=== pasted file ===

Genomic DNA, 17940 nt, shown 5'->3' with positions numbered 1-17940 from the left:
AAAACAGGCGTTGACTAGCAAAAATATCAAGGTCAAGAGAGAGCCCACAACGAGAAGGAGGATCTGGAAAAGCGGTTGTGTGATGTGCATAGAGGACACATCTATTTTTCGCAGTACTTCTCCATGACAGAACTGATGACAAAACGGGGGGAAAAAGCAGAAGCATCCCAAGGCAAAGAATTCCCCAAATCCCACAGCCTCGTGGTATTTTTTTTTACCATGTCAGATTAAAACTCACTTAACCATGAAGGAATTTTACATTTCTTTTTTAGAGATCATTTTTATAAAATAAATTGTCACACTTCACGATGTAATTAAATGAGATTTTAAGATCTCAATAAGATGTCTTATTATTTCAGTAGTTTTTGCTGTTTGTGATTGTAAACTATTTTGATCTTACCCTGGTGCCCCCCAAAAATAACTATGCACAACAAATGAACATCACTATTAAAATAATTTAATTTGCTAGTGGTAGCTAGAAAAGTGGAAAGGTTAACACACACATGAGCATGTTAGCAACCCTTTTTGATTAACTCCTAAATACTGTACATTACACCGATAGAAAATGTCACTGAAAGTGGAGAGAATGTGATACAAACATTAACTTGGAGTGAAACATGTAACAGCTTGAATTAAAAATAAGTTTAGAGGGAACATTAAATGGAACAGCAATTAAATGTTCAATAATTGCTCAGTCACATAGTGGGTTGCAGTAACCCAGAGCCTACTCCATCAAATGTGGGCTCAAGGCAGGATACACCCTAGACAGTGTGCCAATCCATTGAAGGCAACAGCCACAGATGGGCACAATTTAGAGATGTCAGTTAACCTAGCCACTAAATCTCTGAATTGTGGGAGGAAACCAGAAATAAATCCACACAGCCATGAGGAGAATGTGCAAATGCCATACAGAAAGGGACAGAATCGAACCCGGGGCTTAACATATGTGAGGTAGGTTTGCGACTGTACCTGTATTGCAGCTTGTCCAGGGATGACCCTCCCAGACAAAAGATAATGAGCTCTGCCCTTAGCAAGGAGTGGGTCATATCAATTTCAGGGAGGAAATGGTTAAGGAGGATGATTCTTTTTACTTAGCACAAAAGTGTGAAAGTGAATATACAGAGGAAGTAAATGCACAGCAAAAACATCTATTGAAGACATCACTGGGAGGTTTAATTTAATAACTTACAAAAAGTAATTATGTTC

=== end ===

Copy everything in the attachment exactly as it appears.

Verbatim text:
Genomic DNA, 17940 nt, shown 5'->3' with positions numbered 1-17940 from the left:
AAAACAGGCGTTGACTAGCAAAAATATCAAGGTCAAGAGAGAGCCCACAACGAGAAGGAGGATCTGGAAAAGCGGTTGTGTGATGTGCATAGAGGACACATCTATTTTTCGCAGTACTTCTCCATGACAGAACTGATGACAAAACGGGGGGAAAAAGCAGAAGCATCCCAAGGCAAAGAATTCCCCAAATCCCACAGCCTCGTGGTATTTTTTTTTACCATGTCAGATTAAAACTCACTTAACCATGAAGGAATTTTACATTTCTTTTTTAGAGATCATTTTTATAAAATAAATTGTCACACTTCACGATGTAATTAAATGAGATTTTAAGATCTCAATAAGATGTCTTATTATTTCAGTAGTTTTTGCTGTTTGTGATTGTAAACTATTTTGATCTTACCCTGGTGCCCCCCAAAAATAACTATGCACAACAAATGAACATCACTATTAAAATAATTTAATTTGCTAGTGGTAGCTAGAAAAGTGGAAAGGTTAACACACACATGAGCATGTTAGCAACCCTTTTTGATTAACTCCTAAATACTGTACATTACACCGATAGAAAATGTCACTGAAAGTGGAGAGAATGTGATACAAACATTAACTTGGAGTGAAACATGTAACAGCTTGAATTAAAAATAAGTTTAGAGGGAACATTAAATGGAACAGCAATTAAATGTTCAATAATTGCTCAGTCACATAGTGGGTTGCAGTAACCCAGAGCCTACTCCATCAAATGTGGGCTCAAGGCAGGATACACCCTAGACAGTGTGCCAATCCATTGAAGGCAACAGCCACAGATGGGCACAATTTAGAGATGTCAGTTAACCTAGCCACTAAATCTCTGAATTGTGGGAGGAAACCAGAAATAAATCCACACAGCCATGAGGAGAATGTGCAAATGCCATACAGAAAGGGACAGAATCGAACCCGGGGCTTAACATATGTGAGGTAGGTTTGCGACTGTACCTGTATTGCAGCTTGTCCAGGGATGACCCTCCCAGACAAAAGATAATGAGCTCTGCCCTTAGCAAGGAGTGGGTCATATCAATTTCAGGGAGGAAATGGTTAAGGAGGATGATTCTTTTTACTTAGCACAAAAGTGTGAAAGTGAATATACAGAGGAAGTAAATGCACAGCAAAAACATCTATTGAAGACATCACTGGGAGGTTTAATTTAATAACTTACAAAAAGTAATTATGTTC